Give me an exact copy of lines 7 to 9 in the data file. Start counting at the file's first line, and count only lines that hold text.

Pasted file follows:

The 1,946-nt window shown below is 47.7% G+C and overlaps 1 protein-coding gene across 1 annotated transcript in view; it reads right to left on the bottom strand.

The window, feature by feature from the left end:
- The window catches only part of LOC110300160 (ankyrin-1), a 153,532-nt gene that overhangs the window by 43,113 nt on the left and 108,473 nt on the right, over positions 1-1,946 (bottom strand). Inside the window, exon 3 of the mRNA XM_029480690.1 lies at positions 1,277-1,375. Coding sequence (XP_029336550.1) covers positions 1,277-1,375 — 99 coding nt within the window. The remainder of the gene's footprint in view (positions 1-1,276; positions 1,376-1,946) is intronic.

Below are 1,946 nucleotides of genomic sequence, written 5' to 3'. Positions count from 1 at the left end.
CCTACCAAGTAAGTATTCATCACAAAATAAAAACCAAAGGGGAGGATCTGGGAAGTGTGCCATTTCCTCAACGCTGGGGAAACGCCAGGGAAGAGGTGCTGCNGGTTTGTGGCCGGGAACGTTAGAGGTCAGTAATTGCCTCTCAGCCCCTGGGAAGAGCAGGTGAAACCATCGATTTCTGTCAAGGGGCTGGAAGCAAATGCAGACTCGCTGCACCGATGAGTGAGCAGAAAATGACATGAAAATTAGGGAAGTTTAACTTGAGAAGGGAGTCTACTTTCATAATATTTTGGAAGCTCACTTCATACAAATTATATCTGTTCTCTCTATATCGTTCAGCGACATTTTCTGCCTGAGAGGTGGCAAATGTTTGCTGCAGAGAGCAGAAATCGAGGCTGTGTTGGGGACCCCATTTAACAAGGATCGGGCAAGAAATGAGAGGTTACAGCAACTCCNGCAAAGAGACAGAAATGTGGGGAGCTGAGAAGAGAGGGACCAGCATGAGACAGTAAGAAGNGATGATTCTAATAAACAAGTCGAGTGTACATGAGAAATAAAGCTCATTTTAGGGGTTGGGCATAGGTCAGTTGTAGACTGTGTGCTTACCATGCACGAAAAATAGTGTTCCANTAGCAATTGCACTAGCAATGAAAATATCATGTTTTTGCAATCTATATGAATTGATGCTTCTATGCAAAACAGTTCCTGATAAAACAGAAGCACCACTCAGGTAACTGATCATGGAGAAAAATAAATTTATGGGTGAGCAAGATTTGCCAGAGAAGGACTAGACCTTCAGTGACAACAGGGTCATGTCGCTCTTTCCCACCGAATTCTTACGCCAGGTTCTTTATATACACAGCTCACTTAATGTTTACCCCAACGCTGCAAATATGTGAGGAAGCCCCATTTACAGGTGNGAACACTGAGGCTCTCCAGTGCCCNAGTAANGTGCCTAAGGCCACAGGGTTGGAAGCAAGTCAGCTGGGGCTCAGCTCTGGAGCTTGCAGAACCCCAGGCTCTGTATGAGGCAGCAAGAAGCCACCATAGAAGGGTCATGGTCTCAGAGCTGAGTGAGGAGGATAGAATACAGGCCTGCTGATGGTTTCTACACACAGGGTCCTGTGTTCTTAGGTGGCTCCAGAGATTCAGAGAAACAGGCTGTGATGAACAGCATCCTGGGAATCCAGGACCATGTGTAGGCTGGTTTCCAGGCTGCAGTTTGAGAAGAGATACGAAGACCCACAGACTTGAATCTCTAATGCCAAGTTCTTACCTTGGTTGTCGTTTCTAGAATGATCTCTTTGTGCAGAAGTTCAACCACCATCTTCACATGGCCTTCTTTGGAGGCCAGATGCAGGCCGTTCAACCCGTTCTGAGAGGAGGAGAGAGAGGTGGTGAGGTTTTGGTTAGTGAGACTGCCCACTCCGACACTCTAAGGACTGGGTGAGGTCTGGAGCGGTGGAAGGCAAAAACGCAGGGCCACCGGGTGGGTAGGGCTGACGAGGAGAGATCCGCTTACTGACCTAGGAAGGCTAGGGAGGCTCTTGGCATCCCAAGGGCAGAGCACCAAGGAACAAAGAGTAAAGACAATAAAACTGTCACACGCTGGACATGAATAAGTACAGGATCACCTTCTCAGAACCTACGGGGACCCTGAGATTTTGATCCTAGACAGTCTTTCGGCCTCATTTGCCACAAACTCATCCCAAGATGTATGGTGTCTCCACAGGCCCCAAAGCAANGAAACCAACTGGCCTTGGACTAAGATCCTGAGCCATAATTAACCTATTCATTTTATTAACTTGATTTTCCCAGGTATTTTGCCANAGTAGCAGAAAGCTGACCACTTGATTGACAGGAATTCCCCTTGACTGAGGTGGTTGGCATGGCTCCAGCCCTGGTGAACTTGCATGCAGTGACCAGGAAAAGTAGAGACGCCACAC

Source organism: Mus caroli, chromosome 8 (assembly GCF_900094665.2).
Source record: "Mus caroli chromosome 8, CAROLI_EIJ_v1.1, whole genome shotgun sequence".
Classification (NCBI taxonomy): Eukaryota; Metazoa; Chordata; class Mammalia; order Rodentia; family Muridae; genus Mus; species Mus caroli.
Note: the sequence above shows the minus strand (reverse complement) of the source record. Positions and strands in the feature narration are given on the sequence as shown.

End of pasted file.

Source record: "Mus caroli chromosome 8, CAROLI_EIJ_v1.1, whole genome shotgun sequence".
Classification (NCBI taxonomy): Eukaryota; Metazoa; Chordata; class Mammalia; order Rodentia; family Muridae; genus Mus; species Mus caroli.
Note: the sequence above shows the minus strand (reverse complement) of the source record. Positions and strands in the feature narration are given on the sequence as shown.